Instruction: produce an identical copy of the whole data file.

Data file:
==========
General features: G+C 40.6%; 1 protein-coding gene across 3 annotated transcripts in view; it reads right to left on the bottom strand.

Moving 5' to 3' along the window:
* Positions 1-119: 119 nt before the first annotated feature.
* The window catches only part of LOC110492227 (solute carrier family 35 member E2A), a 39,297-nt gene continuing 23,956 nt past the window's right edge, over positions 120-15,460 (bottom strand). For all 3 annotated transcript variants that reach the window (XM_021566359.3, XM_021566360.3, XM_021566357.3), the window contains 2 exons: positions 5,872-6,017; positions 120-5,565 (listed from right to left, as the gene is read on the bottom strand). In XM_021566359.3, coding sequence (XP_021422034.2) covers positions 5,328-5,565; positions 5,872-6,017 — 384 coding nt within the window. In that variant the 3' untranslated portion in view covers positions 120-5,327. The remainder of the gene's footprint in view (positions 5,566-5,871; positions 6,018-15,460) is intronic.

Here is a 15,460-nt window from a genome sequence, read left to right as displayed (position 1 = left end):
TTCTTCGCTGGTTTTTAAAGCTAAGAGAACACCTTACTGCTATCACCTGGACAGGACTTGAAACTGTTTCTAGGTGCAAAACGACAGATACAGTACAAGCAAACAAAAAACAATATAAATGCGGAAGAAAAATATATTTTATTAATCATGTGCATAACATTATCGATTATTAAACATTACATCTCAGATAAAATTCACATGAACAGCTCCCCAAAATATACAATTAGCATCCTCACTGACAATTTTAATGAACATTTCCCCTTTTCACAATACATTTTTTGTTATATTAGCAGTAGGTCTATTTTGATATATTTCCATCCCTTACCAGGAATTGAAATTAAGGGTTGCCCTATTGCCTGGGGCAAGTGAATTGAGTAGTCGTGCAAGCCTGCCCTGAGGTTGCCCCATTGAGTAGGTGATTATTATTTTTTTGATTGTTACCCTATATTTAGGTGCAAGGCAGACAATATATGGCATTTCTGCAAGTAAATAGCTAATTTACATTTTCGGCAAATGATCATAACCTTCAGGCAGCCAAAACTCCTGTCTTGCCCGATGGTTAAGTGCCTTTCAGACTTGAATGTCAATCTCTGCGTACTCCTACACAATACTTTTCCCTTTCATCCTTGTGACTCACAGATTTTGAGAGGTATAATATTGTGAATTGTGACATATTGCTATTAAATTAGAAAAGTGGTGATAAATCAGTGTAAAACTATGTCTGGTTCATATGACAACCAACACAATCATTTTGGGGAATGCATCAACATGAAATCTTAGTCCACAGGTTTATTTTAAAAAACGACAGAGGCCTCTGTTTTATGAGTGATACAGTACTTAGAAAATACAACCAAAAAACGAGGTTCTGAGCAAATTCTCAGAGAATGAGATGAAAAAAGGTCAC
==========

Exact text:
General features: G+C 40.6%; 1 protein-coding gene across 3 annotated transcripts in view; it reads right to left on the bottom strand.

Moving 5' to 3' along the window:
* Positions 1-119: 119 nt before the first annotated feature.
* The window catches only part of LOC110492227 (solute carrier family 35 member E2A), a 39,297-nt gene continuing 23,956 nt past the window's right edge, over positions 120-15,460 (bottom strand). For all 3 annotated transcript variants that reach the window (XM_021566359.3, XM_021566360.3, XM_021566357.3), the window contains 2 exons: positions 5,872-6,017; positions 120-5,565 (listed from right to left, as the gene is read on the bottom strand). In XM_021566359.3, coding sequence (XP_021422034.2) covers positions 5,328-5,565; positions 5,872-6,017 — 384 coding nt within the window. In that variant the 3' untranslated portion in view covers positions 120-5,327. The remainder of the gene's footprint in view (positions 5,566-5,871; positions 6,018-15,460) is intronic.

Here is a 15,460-nt window from a genome sequence, read left to right as displayed (position 1 = left end):
TTCTTCGCTGGTTTTTAAAGCTAAGAGAACACCTTACTGCTATCACCTGGACAGGACTTGAAACTGTTTCTAGGTGCAAAACGACAGATACAGTACAAGCAAACAAAAAACAATATAAATGCGGAAGAAAAATATATTTTATTAATCATGTGCATAACATTATCGATTATTAAACATTACATCTCAGATAAAATTCACATGAACAGCTCCCCAAAATATACAATTAGCATCCTCACTGACAATTTTAATGAACATTTCCCCTTTTCACAATACATTTTTTGTTATATTAGCAGTAGGTCTATTTTGATATATTTCCATCCCTTACCAGGAATTGAAATTAAGGGTTGCCCTATTGCCTGGGGCAAGTGAATTGAGTAGTCGTGCAAGCCTGCCCTGAGGTTGCCCCATTGAGTAGGTGATTATTATTTTTTTGATTGTTACCCTATATTTAGGTGCAAGGCAGACAATATATGGCATTTCTGCAAGTAAATAGCTAATTTACATTTTCGGCAAATGATCATAACCTTCAGGCAGCCAAAACTCCTGTCTTGCCCGATGGTTAAGTGCCTTTCAGACTTGAATGTCAATCTCTGCGTACTCCTACACAATACTTTTCCCTTTCATCCTTGTGACTCACAGATTTTGAGAGGTATAATATTGTGAATTGTGACATATTGCTATTAAATTAGAAAAGTGGTGATAAATCAGTGTAAAACTATGTCTGGTTCATATGACAACCAACACAATCATTTTGGGGAATGCATCAACATGAAATCTTAGTCCACAGGTTTATTTTAAAAAACGACAGAGGCCTCTGTTTTATGAGTGATACAGTACTTAGAAAATACAACCAAAAAACGAGGTTCTGAGCAAATTCTCAGAGAATGAGATGAAAAAAGGTCAC